Indices had a good week with the Dow up 1.28%, the S&P 1.25% better and the Nasdaq rising 1.06% even as concerns mounted over the rapid spread of the Delta variant. Transport and hotel stocks were hit by new restrictions in Asia, rising Covid cases in Russia, Brazil and South Africa and restrictions on people travelling from the UK. However, markets benefited from upbeat macro indicators reflecting a vigorous recovery in the US economy. Consumer confidence for June hit 127.3, a high not seen since the pandemic began. US house prices rose 14.9% YoY, their biggest annualized increase since December 2005 and job creations came in at 692,000, or higher than the 600,000 estimated.

Meanwhile, Philly Fed chair Patrick Harker said a $10bn reduction in monthly asset purchases would only be reasonable and should start this year. The IMF, however, said the Fed could taper from the first half of 2022 and probably raise rates later in the year or at the beginning of 2023.

Following the convincing results of the Fed’s bank resilience test, several banks said they would be giving more back to shareholders. Morgan Stanley doubled its dividend and announced a $12bn share buyback. Wells Fargo also doubled its payout and unveiled a $18bn share buyback. Bank of America upped its dividend by 17%.

Against all expectations, Brent crude rose above $75, its highest level since October 2018, ahead of the OPEC summit.

Nike hit an all-time higher as consumers spent more than expected amid a decline in the pandemic in most parts of the globe.

Amazon and Google are both being investigated in the UK for allegedly failing to protect consumers against an avalanche of bogus recommendations.

Virgin Galactic soared 38.8% after getting the green light from the Federal Aviation Administration to send clients into space.

Online brokerage Robinhood, which made commission-free trading popular and was massively used by individual investors punting on GameStop and AMC Entertainment, filed for an IPO with the SEC. The company has 18 million clients and sales rocketed 245% last year to $958m.


Investors remained in risk-off mode and the NIKKEI 225 and TOPIX ended the period 0.58% and 0.41% lower. The market continued to hope for economic recovery as vaccinations progressed, but sentiment was affected by spreading variants. At the same time, uncertainty over the real state of China’s economy dragged down export companies.

Iron & Steel (1.95%), Retail Trade (0.98%) and Insurance (0.66%) rose from relatively cheap valuations. On the other hand, cyclical sectors including Mining (-3.34%), Marine Transportation (-2.93%) and Real Estate (-2.38%) all declined.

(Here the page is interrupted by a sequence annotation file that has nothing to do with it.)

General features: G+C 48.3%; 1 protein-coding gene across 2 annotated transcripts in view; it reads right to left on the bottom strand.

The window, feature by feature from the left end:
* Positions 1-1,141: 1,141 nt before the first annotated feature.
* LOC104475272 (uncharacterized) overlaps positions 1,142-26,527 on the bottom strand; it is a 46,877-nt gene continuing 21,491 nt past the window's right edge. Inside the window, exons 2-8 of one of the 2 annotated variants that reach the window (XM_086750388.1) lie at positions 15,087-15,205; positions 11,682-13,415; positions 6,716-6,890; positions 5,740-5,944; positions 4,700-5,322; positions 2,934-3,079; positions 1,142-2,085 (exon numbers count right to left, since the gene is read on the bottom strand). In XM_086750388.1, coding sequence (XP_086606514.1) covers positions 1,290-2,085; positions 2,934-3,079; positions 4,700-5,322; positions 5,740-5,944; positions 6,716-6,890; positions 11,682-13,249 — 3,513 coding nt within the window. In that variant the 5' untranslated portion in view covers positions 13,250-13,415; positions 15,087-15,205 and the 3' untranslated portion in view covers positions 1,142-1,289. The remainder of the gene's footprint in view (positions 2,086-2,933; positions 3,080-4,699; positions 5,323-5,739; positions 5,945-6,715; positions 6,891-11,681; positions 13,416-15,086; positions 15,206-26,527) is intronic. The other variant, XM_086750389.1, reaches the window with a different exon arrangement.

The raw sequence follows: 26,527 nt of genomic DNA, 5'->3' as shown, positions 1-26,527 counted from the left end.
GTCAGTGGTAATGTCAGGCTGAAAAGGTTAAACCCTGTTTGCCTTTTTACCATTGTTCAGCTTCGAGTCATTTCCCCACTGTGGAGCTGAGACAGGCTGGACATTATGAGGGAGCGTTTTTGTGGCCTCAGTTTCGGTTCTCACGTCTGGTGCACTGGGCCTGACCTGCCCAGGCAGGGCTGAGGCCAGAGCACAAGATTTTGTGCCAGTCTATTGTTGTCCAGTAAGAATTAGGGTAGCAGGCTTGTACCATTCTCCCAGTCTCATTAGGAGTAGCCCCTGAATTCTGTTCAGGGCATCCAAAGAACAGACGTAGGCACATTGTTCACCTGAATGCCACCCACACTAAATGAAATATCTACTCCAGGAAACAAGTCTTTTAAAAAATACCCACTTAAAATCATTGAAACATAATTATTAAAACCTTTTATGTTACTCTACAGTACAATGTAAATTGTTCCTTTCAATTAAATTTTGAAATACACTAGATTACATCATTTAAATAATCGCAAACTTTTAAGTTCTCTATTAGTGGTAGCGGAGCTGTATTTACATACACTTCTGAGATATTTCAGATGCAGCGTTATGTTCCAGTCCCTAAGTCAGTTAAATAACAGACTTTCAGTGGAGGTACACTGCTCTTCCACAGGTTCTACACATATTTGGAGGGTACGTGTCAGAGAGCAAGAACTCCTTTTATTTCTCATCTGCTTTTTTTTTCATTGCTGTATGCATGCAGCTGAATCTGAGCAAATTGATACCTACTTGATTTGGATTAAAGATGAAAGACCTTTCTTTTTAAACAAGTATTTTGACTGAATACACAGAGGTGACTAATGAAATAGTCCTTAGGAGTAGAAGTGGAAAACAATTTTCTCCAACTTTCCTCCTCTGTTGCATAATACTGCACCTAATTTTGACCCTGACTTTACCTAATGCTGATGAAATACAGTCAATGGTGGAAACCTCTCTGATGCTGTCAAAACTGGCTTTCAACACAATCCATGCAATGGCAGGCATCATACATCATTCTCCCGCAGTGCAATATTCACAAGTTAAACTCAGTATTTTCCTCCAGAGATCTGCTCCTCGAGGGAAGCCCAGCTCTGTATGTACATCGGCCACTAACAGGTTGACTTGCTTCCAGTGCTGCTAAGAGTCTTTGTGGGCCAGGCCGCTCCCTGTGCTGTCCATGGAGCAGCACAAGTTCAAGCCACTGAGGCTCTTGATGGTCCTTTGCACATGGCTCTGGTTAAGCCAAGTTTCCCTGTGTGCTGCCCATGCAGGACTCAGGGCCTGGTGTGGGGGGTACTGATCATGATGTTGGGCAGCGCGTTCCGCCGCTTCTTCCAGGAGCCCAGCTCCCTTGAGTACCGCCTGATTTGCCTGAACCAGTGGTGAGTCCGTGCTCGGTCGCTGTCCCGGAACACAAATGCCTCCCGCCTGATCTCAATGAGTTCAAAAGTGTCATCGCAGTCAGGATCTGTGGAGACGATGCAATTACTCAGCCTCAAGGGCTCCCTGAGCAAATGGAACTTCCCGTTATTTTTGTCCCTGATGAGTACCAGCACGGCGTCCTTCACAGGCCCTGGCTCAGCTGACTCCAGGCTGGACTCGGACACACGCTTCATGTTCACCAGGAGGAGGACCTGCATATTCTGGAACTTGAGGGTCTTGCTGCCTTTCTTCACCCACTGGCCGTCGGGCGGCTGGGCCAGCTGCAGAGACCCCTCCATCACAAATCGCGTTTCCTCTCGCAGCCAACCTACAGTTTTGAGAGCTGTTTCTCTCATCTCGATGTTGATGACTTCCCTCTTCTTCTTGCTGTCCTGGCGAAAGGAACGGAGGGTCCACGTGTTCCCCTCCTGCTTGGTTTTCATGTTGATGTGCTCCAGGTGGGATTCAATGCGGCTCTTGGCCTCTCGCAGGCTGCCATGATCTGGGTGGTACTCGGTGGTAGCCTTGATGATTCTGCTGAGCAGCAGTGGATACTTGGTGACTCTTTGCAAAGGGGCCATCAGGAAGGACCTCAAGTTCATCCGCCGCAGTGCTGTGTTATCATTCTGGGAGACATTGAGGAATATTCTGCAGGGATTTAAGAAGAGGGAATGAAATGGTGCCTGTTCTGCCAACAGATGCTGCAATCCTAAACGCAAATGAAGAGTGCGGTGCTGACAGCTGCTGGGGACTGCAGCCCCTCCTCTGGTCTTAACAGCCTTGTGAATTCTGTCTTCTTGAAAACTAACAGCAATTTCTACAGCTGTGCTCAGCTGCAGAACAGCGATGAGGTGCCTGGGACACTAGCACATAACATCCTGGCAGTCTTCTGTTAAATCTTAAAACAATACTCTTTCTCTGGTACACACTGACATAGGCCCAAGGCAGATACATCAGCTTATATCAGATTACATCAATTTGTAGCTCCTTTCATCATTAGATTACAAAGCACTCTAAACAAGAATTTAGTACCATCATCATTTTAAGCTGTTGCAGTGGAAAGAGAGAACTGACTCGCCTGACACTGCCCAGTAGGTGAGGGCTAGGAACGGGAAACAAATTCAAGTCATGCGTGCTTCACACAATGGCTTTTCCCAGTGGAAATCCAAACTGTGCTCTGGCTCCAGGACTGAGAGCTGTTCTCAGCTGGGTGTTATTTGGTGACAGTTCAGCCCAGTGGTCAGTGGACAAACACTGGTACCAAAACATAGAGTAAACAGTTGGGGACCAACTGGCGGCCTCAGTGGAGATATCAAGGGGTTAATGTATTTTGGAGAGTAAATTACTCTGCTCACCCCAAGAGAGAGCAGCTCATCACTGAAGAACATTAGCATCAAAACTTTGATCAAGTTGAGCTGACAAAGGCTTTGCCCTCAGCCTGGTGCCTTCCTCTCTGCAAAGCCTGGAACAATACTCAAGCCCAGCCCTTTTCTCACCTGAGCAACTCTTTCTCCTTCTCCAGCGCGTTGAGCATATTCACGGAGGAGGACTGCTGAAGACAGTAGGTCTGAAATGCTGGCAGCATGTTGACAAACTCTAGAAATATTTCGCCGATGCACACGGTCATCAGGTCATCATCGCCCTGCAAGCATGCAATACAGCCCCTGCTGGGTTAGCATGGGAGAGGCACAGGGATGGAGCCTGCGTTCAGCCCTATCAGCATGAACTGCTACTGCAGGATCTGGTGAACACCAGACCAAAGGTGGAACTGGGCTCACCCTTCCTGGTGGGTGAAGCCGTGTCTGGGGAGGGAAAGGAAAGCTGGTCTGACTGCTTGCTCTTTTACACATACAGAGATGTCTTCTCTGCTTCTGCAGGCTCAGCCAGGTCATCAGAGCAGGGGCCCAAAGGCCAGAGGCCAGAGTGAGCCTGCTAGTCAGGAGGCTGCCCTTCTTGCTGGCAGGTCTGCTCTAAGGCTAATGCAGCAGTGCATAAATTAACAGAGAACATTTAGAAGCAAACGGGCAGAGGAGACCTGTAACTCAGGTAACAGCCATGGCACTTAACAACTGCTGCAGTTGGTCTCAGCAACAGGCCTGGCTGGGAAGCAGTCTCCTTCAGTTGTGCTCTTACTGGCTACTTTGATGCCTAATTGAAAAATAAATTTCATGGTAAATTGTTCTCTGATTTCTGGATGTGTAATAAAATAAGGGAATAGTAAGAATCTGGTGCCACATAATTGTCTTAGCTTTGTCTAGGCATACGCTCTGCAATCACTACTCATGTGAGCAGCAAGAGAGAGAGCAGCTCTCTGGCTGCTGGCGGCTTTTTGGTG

Stocks related to individual consumption gained for the week. Shiseido rose 3.98% on the completion of the transfer of its personal care division to CVC Capital Partners. Seven & I gained 3.29% on expectations of upbeat earnings. In sharp contrast, Eisai plunged 11.14% on profit-taking.

Covid-19 infections increased again after the lifting of the state of emergency. The country will soon be hosting athletes for the Tokyo Olympic games but events could be held without spectators if preventive measures are extended after July 12th.


The MSCI Emerging Market index was down 0.75% as of Thursday’s close. China outperformed other regions, retreating by 0.56%, followed by India (-1.43%) and Brazil (-2.77%).

In China, industrial profits rose 36% YoY in May with growth slowing due to base effects and rising costs. June Manufacturing PMI edged lower to 50.9 from 51 in May, vs. 50.8 expected, while non-manufacturing PMI dropped to 53.5 due to a resurgence in Covid cases. Municipal bond issuance picked up with the recovery in corporate bonds: new lending for the first 25 days in June was already running at 112% of the full month of June last year. The US Congress approved $52bn to boost US research and development in domestic semiconductor manufacturing. This is in response to China’s challenge to US economic supremacy. Hong Kong and Macau are rumored to be mulling resumption of limited travel as soon as mid-July. Li Ning made a positive profit alert after more than 30% YoY revenue growth in the first half. CATL extended the Tesla Lithium-Ion battery supply agreement by 3 years to 2025. AIA agreed to buy a 24.99% China Post Life stake for $1.9bn. Chinese cities rolled out affordable public summer courses for 1st to 5th grade students to address concerns of AST over competition among parents. Didi, China's largest ride-hailing platform, raised $4.4bn in its IPO. It was valued at $68bn after its first day of trading in the US, making it the biggest IPO haul for a Chinese company since Alibaba Group listed in 2014. In Korea, June exports rose +39% YoY, vs +33.8% expected and +45.6% in May. May Industrial Production fell 0.7% MoM, the third down month in a row, as chip shortages led to automakers adjusting production. SK Innovation is considering a spin off and IPO of its battery business to meet rising EV demand.